California and the Netherlands sign deal on smart cities

The Netherlands and California have been working on developing smart cities since 2013. Last weekend a new deal was signed between the Sunshine State and the Netherlands formalising the Smart Cities initiative.

The S4C project has set up partnerships between  universities and companies in both the Netherlands and the US, such as Dutch knowledge centres Brainport and TNO and companies in Silicon Valley.

Storm Wave

The ever-expanding world population means that smart solutions have to be found fast. California currently has a population of 38 million, by 2015 it will have 50 million people to house, feed and transport. That is why one of issues the Smart Cities initiative is focussing on is electric transport.

 

The cities of the future will also have to be compacter, which means building upwards. The air will have to be cleaner which means bringing down polluting exhaust fumes. And congestion has to be tackled once and for all, which means cars on the road which communicate via internet systems to avoid traffic jams and accidents.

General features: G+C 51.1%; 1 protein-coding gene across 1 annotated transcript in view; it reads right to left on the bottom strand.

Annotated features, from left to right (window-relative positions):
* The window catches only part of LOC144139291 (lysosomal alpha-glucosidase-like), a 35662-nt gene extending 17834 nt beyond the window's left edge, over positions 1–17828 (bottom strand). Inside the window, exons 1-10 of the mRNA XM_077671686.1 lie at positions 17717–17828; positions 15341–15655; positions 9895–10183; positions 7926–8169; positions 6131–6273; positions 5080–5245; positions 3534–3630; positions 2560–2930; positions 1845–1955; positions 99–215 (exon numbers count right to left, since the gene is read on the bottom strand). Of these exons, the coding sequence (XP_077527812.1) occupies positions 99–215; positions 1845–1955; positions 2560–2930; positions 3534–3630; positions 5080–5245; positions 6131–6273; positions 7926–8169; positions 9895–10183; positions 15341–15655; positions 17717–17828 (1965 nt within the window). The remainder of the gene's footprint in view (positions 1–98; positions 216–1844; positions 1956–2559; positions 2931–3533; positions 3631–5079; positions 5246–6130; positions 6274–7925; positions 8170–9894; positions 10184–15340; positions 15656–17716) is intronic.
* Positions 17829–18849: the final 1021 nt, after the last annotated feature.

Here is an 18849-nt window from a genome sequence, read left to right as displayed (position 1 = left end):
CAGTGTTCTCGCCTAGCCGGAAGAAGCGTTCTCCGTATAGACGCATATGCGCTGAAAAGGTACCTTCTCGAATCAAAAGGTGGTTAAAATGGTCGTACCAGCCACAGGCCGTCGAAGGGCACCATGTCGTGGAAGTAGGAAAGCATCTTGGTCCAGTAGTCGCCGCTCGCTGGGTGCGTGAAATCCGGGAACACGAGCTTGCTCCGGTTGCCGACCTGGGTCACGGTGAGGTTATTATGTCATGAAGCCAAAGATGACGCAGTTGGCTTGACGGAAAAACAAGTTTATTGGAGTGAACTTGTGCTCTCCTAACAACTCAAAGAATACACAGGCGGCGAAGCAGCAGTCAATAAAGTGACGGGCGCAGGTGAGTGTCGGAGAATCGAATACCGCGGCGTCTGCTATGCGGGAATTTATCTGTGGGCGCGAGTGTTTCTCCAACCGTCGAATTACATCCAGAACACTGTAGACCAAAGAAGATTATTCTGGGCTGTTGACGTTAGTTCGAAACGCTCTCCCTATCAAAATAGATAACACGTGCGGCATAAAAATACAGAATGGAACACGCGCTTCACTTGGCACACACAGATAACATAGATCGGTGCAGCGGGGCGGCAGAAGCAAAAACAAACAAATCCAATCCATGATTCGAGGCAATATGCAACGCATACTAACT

White House

California has been developing autonomous electric cars connected to the internet for years, while the Netherlands has been concentrating on driverless cars connected to the road and other cars. Now both are realising that the future requires a mixture of these technologies and that is where they can help each other out.

However it is not just the technology that needs to be shared. It is just as important to have political concensus. Nowhere in the world is there such as direct line to the White House than in California.

Autonomous transport

Autonomous transport will have a huge impact on city planning. Less asphalt, fewer parking lots, smarter traffic lights. In a share economy, we can get around just as easily, but we will need fewer cars to do so. Joint ventures like the one between General Motors and ‘taxi’ company Lyft, are a sign of the times.

Smart cities is about more than just mobility, urban Uberfication will affect denizens, municipal budgets and infrastructure. Both the Netherlands and California are leading the way, by working together they can resolve mutual issues. The densely populated Netherlands can advise California on compact cities, and the Dutch can learn a lot from the Sunshine State which has vast knowledge about organic agriculture and clean air.

Taking America by storm

To smooth the road, Technical University of Einhoven students are visiting the States on their 80-day journey around the world on a self-charging electric motor bike, Storm.  They are spending 25 days visiting 40 American companies and organisations. Taking America by storm, I daresay.